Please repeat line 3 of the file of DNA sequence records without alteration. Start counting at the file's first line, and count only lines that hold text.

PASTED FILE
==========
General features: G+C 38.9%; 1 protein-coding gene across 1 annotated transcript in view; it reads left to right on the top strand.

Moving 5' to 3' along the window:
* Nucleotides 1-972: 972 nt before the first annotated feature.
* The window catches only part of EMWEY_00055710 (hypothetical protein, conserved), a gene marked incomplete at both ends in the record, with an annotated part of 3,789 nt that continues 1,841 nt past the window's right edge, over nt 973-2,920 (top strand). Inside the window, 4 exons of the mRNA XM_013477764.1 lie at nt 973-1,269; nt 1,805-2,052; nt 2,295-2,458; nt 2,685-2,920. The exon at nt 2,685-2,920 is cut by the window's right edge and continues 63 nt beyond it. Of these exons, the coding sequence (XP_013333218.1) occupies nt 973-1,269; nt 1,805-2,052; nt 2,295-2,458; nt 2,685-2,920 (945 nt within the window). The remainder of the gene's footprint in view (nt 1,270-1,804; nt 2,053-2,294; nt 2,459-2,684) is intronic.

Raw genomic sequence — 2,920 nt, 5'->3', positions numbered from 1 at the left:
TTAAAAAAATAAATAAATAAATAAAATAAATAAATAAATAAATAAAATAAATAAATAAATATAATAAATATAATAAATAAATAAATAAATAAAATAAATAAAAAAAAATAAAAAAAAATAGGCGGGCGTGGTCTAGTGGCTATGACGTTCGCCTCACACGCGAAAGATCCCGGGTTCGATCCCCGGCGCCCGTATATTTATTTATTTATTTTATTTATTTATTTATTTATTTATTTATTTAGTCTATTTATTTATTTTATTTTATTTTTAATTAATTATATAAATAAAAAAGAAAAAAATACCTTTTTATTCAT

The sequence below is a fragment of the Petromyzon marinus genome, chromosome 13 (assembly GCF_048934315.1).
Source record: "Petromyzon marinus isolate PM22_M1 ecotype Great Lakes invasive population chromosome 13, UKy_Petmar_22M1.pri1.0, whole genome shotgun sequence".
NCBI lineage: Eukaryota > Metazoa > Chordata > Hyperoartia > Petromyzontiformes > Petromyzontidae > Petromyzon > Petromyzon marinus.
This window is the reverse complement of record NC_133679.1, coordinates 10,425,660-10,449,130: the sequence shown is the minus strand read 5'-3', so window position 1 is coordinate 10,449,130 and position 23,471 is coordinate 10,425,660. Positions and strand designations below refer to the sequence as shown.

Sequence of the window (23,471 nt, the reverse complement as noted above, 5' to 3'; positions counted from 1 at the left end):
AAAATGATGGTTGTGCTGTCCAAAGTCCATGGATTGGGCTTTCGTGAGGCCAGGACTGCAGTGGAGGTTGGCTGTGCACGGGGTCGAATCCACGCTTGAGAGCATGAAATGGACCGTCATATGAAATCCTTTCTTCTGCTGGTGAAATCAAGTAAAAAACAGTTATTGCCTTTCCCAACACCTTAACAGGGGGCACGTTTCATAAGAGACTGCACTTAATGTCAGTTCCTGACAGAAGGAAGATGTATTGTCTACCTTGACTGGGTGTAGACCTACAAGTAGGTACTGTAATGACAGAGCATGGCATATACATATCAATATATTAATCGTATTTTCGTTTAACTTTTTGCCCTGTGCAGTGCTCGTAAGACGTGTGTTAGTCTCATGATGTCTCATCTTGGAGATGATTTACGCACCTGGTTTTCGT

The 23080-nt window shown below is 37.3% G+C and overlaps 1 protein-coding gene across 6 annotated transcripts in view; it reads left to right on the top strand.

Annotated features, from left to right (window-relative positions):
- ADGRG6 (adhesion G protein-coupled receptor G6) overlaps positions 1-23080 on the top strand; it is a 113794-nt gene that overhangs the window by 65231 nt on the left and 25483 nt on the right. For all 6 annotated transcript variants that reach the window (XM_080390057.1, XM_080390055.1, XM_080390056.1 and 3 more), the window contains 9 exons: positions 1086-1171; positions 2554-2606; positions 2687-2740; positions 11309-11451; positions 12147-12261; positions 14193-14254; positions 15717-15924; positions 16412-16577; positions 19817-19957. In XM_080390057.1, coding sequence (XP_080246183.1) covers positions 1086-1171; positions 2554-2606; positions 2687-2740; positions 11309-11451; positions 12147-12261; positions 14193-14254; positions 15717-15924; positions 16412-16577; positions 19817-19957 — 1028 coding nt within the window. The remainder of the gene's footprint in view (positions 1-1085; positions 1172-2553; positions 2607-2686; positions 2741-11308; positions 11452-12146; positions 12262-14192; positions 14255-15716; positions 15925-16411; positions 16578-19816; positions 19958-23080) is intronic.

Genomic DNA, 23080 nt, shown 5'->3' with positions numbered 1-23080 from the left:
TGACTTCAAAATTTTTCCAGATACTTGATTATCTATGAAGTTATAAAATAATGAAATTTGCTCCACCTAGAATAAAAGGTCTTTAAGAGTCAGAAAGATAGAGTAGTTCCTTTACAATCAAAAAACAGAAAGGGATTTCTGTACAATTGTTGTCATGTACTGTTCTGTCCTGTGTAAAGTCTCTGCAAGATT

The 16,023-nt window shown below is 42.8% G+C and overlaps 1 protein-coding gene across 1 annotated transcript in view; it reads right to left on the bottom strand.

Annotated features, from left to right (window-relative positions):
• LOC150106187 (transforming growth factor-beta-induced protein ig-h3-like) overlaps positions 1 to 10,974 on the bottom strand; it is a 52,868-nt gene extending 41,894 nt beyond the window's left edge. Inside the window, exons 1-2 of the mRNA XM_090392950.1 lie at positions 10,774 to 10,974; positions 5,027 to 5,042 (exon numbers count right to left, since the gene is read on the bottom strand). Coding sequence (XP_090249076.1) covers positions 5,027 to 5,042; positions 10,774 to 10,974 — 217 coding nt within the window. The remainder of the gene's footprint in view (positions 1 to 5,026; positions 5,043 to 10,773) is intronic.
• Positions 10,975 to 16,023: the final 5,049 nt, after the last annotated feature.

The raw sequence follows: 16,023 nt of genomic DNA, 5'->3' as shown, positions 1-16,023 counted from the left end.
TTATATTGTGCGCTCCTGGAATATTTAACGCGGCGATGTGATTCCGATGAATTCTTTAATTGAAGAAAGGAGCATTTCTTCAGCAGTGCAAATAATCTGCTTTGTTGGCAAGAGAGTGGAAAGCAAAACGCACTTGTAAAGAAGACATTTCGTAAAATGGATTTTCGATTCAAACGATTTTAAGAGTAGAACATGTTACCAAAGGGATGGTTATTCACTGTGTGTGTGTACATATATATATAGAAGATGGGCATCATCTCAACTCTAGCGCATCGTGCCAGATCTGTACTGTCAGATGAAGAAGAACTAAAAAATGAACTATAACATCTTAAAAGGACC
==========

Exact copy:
* Nucleotides 1-972: 972 nt before the first annotated feature.